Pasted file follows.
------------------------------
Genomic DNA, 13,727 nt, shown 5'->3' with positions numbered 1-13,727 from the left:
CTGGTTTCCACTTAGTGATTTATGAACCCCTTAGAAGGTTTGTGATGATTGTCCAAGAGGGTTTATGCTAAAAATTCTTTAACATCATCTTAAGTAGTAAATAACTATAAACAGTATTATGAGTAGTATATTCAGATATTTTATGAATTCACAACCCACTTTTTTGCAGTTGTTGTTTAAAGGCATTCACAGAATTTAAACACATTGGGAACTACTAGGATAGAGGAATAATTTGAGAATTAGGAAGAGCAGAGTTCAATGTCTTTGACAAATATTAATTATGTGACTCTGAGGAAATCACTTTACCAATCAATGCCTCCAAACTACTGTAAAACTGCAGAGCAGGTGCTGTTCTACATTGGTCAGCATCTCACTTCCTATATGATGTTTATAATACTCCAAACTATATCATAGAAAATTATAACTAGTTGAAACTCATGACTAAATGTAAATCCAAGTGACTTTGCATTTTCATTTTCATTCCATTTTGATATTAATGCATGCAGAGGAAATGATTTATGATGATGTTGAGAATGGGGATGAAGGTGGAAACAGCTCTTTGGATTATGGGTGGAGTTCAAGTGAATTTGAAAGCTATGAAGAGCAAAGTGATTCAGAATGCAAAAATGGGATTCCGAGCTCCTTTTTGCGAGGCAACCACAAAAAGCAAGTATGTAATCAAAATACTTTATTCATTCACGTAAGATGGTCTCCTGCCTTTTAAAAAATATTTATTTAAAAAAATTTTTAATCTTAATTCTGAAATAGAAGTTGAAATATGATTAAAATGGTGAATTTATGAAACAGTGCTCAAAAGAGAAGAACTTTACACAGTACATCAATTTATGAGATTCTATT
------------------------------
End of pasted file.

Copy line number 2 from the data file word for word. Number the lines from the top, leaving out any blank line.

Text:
CTGGTTTCCACTTAGTGATTTATGAACCCCTTAGAAGGTTTGTGATGATTGTCCAAGAGGGTTTATGCTAAAAATTCTTTAACATCATCTTAAGTAGTAAATAACTATAAACAGTATTATGAGTAGTATATTCAGATATTTTATGAATTCACAACCCACTTTTTTGCAGTTGTTGTTTAAAGGCATTCACAGAATTTAAACACATTGGGAACTACTAGGATAGAGGAATAATTTGAGAATTAGGAAGAGCAGAGTTCAATGTCTTTGACAAATATTAATTATGTGACTCTGAGGAAATCACTTTACCAATCAATGCCTCCAAACTACTGTAAAACTGCAGAGCAGGTGCTGTTCTACATTGGTCAGCATCTCACTTCCTATATGATGTTTATAATACTCCAAACTATATCATAGAAAATTATAACTAGTTGAAACTCATGACTAAATGTAAATCCAAGTGACTTTGCATTTTCATTTTCATTCCATTTTGATATTAATGCATGCAGAGGAAATGATTTATGATGATGTTGAGAATGGGGATGAAGGTGGAAACAGCTCTTTGGATTATGGGTGGAGTTCAAGTGAATTTGAAAGCTATGAAGAGCAAAGTGATTCAGAATGCAAAAATGGGATTCCGAGCTCCTTTTTGCGAGGCAACCACAAAAAGCAAGTATGTAATCAAAATACTTTATTCATTCACGTAAGATGGTCTCCTGCCTTTTAAAAAATATTTATTTAAAAAAATTTTTAATCTTAATTCTGAAATAGAAGTTGAAATATGATTAAAATGGTGAATTTATGAAACAGTGCTCAAAAGAGAAGAACTTTACACAGTACATCAATTTATGAGATTCTATT